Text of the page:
Activity Introduction

cc-secondary2-heroQuick summary: During this lesson students investigate the role of topsoil and the importance of topsoil to food production and biodiversity. They begin exploring the role and importance of topsoil by observing a demonstration that uses an apple to visually demonstrate the parts of the Earth. Students will work in groups to test the quality of topsoil around their school. They then analyse the class data and work in groups to create a map of topsoil quality at their school and to make suggestions for improving topsoil quality.

This lesson is designed to be taught outside. It contains all the tools required for students to reap the benefits of being outdoors while learning the outcomes of the Australian Curriculum. By spending time outdoors and connecting to nature, students are more likely to care for and conserve nature as adults.

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Learning goals:

  • Students understand what topsoil is and why it is important to humans and our environment.
  • Students identify the quality of topsoil at their school and recognise actions that can be taken to improve the quality of topsoil.
  • Students recognise the mental, physical and academic benefits of completing classroom activities outside.

21st century skills:

sampling areas skills cc

Australian Curriculum Mapping

Content descriptions:

Year 8 Geography

  • Different types of landscapes and their distinctive landform features (ACHGK048)
  • Human causes and effects of landscape degradation (ACHGK051)
  • Evaluate sources for their reliability and usefulness and select, collect and record relevant geographical data and information, using ethical protocols, from appropriate primary and secondary sources (ACHGS056)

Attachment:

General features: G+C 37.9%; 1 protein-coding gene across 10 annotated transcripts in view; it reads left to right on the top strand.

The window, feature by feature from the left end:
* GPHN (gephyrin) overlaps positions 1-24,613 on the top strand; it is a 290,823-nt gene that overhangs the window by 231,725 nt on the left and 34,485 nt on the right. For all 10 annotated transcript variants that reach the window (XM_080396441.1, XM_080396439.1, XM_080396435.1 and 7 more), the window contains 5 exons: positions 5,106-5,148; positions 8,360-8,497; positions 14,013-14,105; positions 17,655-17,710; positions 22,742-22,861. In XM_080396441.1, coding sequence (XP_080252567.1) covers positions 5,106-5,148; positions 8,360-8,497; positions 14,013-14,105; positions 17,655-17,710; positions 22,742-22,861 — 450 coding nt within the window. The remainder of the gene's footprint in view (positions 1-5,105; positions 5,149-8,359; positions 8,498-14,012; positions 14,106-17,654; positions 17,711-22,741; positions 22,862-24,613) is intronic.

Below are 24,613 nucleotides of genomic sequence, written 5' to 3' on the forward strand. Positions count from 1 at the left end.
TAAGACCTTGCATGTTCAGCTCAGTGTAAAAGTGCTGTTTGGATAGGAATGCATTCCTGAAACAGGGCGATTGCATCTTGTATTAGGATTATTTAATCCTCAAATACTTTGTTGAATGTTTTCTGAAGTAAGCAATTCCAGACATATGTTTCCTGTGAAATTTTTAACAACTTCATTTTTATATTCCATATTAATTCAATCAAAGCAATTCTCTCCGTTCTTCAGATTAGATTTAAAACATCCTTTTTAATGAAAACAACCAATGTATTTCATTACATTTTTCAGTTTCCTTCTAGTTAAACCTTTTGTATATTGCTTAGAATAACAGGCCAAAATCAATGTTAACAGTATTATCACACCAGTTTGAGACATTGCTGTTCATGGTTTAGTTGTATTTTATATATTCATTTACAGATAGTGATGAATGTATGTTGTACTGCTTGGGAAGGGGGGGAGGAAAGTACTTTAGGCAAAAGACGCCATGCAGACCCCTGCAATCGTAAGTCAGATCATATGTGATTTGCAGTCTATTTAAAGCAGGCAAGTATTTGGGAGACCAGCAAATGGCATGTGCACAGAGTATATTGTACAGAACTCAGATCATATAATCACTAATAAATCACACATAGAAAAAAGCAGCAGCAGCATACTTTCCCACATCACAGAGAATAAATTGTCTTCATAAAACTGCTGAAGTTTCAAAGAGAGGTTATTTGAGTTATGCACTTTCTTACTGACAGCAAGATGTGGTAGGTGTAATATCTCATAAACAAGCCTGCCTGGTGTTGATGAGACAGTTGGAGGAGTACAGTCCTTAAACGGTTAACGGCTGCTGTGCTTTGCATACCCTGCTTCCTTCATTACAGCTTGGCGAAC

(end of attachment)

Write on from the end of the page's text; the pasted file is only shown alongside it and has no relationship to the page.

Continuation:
• Present findings, arguments and ideas in a range of communication forms selected to suit a particular audience and purpose; using geographical terminology and digital technologies as appropriate (ACHGS061)
  • Reflect on their learning to propose individual and collective action in response to a contemporary geographical challenge, taking account of environmental, economic and social considerations, and predict the expected outcomes of their proposal (ACHGS062)

Syllabus outcomes: GE4-1, GE4-2, GE4-3, GE4-7, GE4-8.

General capabilities: Critical and Creative Thinking.

Cross-curriculum priority: Sustainability OI.2.

Relevant parts of Year 8 Geography achievement standards: Students explain interconnections within environments and between people and places and explain how they change places and environments. They select, record and represent data and the location and distribution of geographical phenomena in a range of appropriate digital and non-digital forms, including maps at different scales that conform to cartographic conventions. They propose action in response to a geographical challenge, taking account of environmental, economic and social factors, and predict the outcomes of their proposal.

Topic: Outdoor Learning, Biodiversity.